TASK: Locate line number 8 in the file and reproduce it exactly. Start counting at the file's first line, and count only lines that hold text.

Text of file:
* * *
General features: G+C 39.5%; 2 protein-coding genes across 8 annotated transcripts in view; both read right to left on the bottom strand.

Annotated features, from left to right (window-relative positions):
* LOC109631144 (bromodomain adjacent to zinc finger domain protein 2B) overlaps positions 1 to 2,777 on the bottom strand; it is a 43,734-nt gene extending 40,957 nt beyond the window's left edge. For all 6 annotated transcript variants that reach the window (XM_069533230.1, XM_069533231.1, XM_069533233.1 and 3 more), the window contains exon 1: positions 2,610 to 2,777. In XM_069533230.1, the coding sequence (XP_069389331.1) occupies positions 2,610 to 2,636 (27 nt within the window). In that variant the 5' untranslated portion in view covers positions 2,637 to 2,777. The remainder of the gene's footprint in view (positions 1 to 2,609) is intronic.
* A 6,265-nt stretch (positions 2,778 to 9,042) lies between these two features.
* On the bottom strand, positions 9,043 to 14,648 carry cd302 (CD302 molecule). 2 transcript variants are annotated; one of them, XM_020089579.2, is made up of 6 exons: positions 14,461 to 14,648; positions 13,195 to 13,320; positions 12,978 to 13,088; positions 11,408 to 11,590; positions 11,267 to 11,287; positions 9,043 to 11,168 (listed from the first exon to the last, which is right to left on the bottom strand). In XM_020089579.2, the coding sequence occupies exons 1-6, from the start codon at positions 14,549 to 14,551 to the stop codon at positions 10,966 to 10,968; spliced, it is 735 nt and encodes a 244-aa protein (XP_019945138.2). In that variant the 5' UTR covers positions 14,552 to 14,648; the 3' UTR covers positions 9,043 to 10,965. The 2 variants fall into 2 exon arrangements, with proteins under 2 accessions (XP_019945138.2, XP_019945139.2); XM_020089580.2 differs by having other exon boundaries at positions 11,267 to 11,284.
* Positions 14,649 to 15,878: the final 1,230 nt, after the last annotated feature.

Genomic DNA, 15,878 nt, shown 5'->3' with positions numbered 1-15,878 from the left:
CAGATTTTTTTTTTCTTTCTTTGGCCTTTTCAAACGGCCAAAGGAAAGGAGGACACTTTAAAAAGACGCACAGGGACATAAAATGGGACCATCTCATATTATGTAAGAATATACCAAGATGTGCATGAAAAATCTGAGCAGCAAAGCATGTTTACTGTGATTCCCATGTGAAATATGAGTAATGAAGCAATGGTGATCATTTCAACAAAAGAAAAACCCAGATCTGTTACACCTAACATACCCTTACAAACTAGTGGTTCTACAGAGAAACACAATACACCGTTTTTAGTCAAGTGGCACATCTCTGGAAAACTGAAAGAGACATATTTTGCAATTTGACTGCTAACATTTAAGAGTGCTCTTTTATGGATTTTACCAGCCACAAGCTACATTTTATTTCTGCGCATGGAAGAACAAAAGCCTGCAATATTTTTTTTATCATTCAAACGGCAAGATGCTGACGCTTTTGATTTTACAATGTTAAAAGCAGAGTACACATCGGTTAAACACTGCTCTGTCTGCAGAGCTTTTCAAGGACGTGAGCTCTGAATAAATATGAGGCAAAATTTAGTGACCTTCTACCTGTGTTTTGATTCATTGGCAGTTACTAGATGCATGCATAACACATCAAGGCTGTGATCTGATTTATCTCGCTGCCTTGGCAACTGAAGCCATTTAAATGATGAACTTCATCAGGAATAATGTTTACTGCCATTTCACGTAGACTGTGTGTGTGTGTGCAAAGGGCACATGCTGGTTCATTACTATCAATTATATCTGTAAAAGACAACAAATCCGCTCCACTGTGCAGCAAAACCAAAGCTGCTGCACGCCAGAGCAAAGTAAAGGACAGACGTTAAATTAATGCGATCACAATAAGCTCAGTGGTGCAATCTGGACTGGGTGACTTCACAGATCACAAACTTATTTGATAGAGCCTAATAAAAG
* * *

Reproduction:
CAGATTTTTTTTTTCTTTCTTTGGCCTTTTCAAACGGCCAAAGGAAAGGAGGACACTTTAAAAAGACGCACAGGGACATAAAATGGGACCATCTCATATTATGTAAGAATATACCAAGATGTGCATGAAAAATCTGAGCAGCAAAGCATGTTTACTGTGATTCCCATGTGAAATATGAGTAATGAAGCAATGGTGATCATTTCAACAAAAGAAAAACCCAGATCTGTTACACCTAACATACCCTTACAAACTAGTGGTTCTACAGAGAAACACAATACACCGTTTTTAGTCAAGTGGCACATCTCTGGAAAACTGAAAGAGACATATTTTGCAATTTGACTGCTAACATTTAAGAGTGCTCTTTTATGGATTTTACCAGCCACAAGCTACATTTTATTTCTGCGCATGGAAGAACAAAAGCCTGCAATATTTTTTTTATCATTCAAACGGCAAGATGCTGACGCTTTTGATTTTACAATGTTAAAAGCAGAGTACACATCGGTTAAACACTGCTCTGTCTGCAGAGCTTTTCAAGGACGTGAGCTCTGAATAAATATGAGGCAAAATTTAGTGACCTTCTACCTGTGTTTTGATTCATTGGCAGTTACTAGATGCATGCATAACACATCAAGGCTGTGATCTGATTTATCTCGCTGCCTTGGCAACTGAAGCCATTTAAATGATGAACTTCATCAGGAATAATGTTTACTGCCATTTCACGTAGACTGTGTGTGTGTGTGCAAAGGGCACATGCTGGTTCATTACTATCAATTATATCTGTAAAAGACAACAAATCCGCTCCACTGTGCAGCAAAACCAAAGCTGCTGCACGCCAGAGCAAAGTAAAGGACAGACGTTAAATTAATGCGATCACAATAAGCTCAGTGGTGCAATCTGGACTGGGTGACTTCACAGATCACAAACTTATTTGATAGAGCCTAATAAAAG